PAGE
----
Italy reopens probe into 1980 plane crash-media
ROME, June 22 (Reuters) - Rome prosecutors have reopened a probe into a mysterious plane explosion off Sicily in 1980, after former Italian President Francesco Cossiga said the plane was hit by a French missile, Italian media reported on Sunday.
No one was available at the Rome prosecutor's office to confirm the report in Italian newspapers.
A Rome court last year closed the case by acquitting two former air force generals of giving false information about the disaster that killed 81 people when the plane plunged into the sea off the island of Ustica, near Sicily, 28 years ago.
Various theories have circulated over the years as to what caused the crash, ranging from the plane being caught in a dogfight between NATO aircraft and a Libyan jet to it being shot down by a missile after it was mistaken for an enemy jet.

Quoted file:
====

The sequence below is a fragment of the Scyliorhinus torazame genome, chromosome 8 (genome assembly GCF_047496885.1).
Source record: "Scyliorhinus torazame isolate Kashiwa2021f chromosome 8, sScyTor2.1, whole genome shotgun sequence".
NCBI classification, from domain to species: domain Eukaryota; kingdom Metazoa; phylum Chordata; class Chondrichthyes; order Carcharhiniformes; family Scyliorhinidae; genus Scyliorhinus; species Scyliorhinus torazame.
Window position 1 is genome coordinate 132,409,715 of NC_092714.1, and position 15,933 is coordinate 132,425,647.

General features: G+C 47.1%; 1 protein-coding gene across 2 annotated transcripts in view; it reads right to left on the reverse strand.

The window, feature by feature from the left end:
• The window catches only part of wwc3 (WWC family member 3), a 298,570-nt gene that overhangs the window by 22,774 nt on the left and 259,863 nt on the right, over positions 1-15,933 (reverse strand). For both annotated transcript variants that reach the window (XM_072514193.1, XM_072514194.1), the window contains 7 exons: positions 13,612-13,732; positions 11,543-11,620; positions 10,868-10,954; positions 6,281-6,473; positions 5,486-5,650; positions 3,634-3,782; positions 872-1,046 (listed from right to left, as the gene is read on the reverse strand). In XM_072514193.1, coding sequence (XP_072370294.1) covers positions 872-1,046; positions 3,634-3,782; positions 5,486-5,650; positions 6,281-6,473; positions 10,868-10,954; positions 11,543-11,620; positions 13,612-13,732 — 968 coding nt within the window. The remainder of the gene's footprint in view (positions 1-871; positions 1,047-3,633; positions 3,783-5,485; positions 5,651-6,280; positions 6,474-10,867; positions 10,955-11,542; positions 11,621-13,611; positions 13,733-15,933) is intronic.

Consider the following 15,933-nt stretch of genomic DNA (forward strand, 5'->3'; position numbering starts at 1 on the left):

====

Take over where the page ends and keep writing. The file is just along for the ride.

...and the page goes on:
Cossiga told Italian television earlier this year that he and former cabinet undesecretary Giuliano Amato were told by Italian secret service agents that a French aircraft had launched the missile in an apparent attempt to hit a nearby plane believed to be carrying Libyan leader Muammar Gaddafi.
Media reports based on radar monitoring data have said fighter jets from several NATO nations were in the area at the time of the crash, possibly following a Libyan MiG that was trying to evade radar control by flying close to the civilian plane.
Most Italians believe the cause of the crash, which has been the subject of a film, a museum display and numerous books, was covered up for security or military reasons. (Writing by Deepa Babington; Editing by Giles Elgood)
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